The objective in the first phase should not be to establish company presence on every platform or to train all employees on best practices for social tools. Instead, experts urged attendees to gather information, test plans with a small group, then iterate and fix failures.
Companies often start out very conservative and want a great deal of control, Gaxiola said. But over time, as they educate users and test different tactics in partnership with legal and compliance departments, firms often become more willing to loosen the reins of control.
The panel emphasized that achieving social media success in a regulated environment means educating users and gradually developing a comfort zone for legal and compliance. Some companies begin by asking Gaxiola for very basic social media capabilities. A typical company, for example, might begin simply by giving employees a Facebook profile and allowing them to share content stored in a pre-approved library. Then, as users become more educated about what falls within the parameters of legal compliance, the company allows them to "like" and share posts more liberally.
"Slowly, companies start opening up that spectrum of their approach to social," he said. "But it's a process."
Building a legal and compliant social media strategy has to be a work in progress that companies test every day, added pathForward's Davidovic. As stakeholders participate in the process, as users get educated, and as legal and compliance become more comfortable with the medium, some of the initial desire for excessive control can dissipate.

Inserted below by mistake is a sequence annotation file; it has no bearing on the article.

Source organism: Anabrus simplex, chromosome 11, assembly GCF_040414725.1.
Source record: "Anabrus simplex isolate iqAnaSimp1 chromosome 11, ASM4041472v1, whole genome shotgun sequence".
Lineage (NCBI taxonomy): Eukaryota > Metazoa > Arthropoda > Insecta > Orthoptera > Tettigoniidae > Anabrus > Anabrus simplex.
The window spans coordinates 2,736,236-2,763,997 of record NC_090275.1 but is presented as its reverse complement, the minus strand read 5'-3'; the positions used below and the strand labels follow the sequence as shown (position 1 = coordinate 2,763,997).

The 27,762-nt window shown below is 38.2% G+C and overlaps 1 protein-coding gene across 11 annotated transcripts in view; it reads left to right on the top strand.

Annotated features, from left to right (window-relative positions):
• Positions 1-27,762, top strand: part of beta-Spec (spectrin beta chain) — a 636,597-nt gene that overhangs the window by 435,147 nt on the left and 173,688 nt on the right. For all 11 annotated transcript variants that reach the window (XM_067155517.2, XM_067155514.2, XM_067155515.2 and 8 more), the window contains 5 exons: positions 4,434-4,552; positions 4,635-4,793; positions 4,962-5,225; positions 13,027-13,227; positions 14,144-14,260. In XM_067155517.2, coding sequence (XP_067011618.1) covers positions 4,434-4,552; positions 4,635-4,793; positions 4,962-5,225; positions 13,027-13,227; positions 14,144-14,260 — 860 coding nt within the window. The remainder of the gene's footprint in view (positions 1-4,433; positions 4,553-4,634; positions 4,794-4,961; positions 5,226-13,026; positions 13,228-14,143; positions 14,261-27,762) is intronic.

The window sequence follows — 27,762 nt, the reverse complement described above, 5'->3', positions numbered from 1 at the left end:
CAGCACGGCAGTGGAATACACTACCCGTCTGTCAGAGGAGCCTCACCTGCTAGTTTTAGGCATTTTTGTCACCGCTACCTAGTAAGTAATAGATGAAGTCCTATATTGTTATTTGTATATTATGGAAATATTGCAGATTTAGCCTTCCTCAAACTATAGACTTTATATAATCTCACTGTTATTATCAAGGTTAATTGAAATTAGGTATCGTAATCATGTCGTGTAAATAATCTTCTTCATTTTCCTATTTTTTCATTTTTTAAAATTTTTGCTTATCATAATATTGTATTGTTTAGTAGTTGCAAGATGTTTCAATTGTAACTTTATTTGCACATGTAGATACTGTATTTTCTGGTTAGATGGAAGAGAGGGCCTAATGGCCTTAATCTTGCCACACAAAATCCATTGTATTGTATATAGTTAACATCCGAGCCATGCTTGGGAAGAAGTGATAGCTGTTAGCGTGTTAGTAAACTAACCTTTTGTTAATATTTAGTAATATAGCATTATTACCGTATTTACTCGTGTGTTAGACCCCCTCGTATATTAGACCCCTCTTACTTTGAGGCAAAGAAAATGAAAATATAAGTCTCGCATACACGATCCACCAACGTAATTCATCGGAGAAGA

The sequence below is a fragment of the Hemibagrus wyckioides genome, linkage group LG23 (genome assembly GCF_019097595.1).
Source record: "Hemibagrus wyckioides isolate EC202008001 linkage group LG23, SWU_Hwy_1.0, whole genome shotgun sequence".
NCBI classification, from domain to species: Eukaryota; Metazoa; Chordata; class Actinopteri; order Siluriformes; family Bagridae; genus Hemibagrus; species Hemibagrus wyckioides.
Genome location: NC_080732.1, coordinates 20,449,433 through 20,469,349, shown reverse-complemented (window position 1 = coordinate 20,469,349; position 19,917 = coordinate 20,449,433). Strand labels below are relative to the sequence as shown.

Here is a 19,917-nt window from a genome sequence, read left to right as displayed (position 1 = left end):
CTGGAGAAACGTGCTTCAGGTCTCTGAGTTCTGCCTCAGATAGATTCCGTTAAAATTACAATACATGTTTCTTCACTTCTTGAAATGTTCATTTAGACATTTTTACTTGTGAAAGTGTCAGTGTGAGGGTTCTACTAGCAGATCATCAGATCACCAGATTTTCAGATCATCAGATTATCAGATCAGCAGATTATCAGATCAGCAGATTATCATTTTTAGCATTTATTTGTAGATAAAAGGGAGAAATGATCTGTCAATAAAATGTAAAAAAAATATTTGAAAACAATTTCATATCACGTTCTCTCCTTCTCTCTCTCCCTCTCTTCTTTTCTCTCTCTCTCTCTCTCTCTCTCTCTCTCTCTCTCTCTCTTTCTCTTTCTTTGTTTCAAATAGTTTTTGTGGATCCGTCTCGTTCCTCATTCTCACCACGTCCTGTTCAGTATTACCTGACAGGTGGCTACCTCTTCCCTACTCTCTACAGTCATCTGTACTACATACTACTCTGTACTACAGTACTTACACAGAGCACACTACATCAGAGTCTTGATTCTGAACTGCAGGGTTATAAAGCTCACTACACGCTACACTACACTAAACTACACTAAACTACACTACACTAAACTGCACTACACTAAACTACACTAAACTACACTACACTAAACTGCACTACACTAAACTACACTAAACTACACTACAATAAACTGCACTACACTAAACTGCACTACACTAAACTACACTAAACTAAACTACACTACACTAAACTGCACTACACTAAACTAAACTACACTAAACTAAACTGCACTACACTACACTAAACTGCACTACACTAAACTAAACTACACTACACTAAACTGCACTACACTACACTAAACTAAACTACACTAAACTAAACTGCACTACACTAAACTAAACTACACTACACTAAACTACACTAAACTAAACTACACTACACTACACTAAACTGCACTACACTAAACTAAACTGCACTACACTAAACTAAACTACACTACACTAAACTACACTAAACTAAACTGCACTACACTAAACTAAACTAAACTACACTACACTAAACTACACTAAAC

"Don't approach [a] compliance team as an approval body, but [rather] as a partner," he said. "It can help the outcome."
Companies with social media know-how -- the ones that do the best job of creating with tweets, Facebook and LinkedIn posts while remaining compliant with government, industry and internal company regulations -- have been painstakingly building "muscle memory" for months, the panel noted. One example is popular cookie maker Oreo and its parent company Mondelēz International Inc.
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Avoiding social media pitfalls
By last January, Oreo had been tweeting messages daily, learning from mistakes for nearly a year. The company had built a strong partnership of trust and collaboration between marketing teams and compliance officers, when suddenly the lights went out during the 2013 Super Bowl. Oreo was able to come up with a fitting tweet in five minutes that reflected the zeitgeist: "You can still dunk in the dark."
But as Tom Chernaik, the CEO of CMP.LY in New York noted, what looked like an in-the-moment stroke of marketing brilliance (though some disagree) was actually the fruit of a year's practice. The lesson: Companies can't make legal, compliant decisions in the moment unless they hone skills over time.
"[Oreo had] less than five minutes to create copy, get it approved and publish it out," Chernaik recalled. "You can't make that decision during the Super Bowl on a Sunday if you haven't practiced it. You have to build trust with people internally and understand who you need at the table."